There are empty graves, a tiger that declines to dine on a passerby, curious encounters everywhere and enough coincidences to get the characters out of one crisis and into the next episode.
Siti Mariah is a much misused but stoical beauty who knows her womanly duties. The main setting is a huge sugar mill owned by a rich and ruthless Dutch widow who manipulates her family and employees.  
Translator Catherine Manning Muir claims the book is ‘a window into the workings of a brutal colonial state’ though it’s really more about the nastiness of evildoers, balanced by fine deeds of ordinary folk.
The system was feudal and easily condemned from the vantage of the present. But imposing today’s values on yesteryear’s political and economic systems is a useless exercise.  We’d do everything differently with hindsight.
The Dutch-run sugar industry used a forced cultivation system called Cultuurstelsel which determined the crops grown by the peasants and the quantity to be exported.  It restricted people’s choice and movements and was eventually scrapped in 1870 in favor of free trade.
This is the period covered by the book, yet little of the economic policy seeps into the plot, which remains people-centered.  When officials do appear they’re part of the landscape, village heads and mill managers who sort out problems and dispense wisdom, rather than act unkindly.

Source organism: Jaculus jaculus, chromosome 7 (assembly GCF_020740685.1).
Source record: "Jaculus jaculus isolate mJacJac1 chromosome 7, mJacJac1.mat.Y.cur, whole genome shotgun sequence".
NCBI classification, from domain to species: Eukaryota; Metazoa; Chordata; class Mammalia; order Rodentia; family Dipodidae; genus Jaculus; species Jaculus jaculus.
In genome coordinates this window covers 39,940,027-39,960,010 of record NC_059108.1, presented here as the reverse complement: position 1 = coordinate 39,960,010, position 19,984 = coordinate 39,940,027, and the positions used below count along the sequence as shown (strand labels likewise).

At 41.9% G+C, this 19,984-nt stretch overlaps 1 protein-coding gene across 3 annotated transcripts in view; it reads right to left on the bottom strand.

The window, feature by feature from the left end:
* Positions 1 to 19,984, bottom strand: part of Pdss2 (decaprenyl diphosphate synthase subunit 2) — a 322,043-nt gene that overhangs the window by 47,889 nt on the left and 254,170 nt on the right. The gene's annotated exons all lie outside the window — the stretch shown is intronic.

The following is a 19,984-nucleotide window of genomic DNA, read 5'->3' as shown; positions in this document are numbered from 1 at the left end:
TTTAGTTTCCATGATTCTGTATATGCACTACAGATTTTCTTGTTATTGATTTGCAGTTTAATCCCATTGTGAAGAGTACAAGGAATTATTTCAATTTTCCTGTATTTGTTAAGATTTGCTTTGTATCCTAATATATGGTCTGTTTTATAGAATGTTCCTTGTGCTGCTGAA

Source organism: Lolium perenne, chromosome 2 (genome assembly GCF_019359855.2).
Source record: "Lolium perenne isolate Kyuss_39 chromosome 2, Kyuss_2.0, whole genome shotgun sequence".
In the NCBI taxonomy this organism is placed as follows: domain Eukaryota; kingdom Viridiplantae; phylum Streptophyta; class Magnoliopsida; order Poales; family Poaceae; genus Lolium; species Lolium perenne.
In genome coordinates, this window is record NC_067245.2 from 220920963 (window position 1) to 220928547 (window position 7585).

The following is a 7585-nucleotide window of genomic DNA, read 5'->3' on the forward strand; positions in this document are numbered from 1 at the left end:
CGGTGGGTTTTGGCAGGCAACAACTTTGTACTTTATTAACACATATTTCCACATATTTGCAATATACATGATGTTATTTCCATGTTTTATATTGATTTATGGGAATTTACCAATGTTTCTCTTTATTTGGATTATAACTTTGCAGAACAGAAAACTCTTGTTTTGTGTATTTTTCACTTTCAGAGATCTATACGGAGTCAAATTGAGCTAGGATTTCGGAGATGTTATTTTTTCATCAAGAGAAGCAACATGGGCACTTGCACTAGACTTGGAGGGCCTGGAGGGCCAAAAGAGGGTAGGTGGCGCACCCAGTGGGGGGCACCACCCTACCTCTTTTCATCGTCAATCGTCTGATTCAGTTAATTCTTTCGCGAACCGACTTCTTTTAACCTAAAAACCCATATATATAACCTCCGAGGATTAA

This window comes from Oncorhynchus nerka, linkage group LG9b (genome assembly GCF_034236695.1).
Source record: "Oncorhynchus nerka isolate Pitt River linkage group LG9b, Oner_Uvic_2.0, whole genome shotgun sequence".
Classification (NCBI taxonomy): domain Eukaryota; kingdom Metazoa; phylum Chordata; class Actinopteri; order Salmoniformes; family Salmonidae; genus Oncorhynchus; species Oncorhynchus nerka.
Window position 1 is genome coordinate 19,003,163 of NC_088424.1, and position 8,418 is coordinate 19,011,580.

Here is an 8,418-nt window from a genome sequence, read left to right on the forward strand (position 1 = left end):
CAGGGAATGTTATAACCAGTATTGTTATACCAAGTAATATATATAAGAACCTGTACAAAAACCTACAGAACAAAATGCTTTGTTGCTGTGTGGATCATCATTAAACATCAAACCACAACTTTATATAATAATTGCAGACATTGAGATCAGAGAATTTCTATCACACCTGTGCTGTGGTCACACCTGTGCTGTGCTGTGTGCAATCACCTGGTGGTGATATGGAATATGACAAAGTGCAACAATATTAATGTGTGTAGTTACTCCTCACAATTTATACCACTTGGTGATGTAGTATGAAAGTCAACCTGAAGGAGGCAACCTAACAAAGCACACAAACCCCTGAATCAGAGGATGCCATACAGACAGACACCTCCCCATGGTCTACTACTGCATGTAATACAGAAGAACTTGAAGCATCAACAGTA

In one brief section a wayward Islamic teacher tries to stir strife among the workers, but the dutiful employees reject the man’s teachings and are reunited with a benevolent boss.
If there is a political message it’s that some Dutch sugar tsars squandered their wealth and created hardships in the colonies by letting the mills run down.  The author sets a few scenes in the Netherlands and reserves much of his bile for European opulence, but his real intention is to produce a moral tract.
Haji Mukti’s deity is a God of wrath and retribution. When the harridan tumbles into the mill machinery and gets dismembered in gory detail, the triumphant author adds in italics:  ‘Praise the Lord God Almighty!’
Just in case the message gets missed the writer steps out of the text to offer asides:  ‘Dear Reader, that was how things were in the old days when people resisted the devil’s lustful temptations, but now it has all changed.  The old ways have been scuttled.’
A quaint device that doesn’t help the writer and reader bond.  It may have worked a century ago when literacy levels were low, but today it smacks of religious propaganda. Read it nonetheless as another piece in the jigsaw of the Archipelago’s history.
The Saga of Siti Mariah                                                                                                                          by Haji Mukti (translated by Catherine Manning Muir)                                                            Published by Lontar     

(First published in The Jakarta Post, 30 June 2014)                                                                                                           

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Steve Finnell said...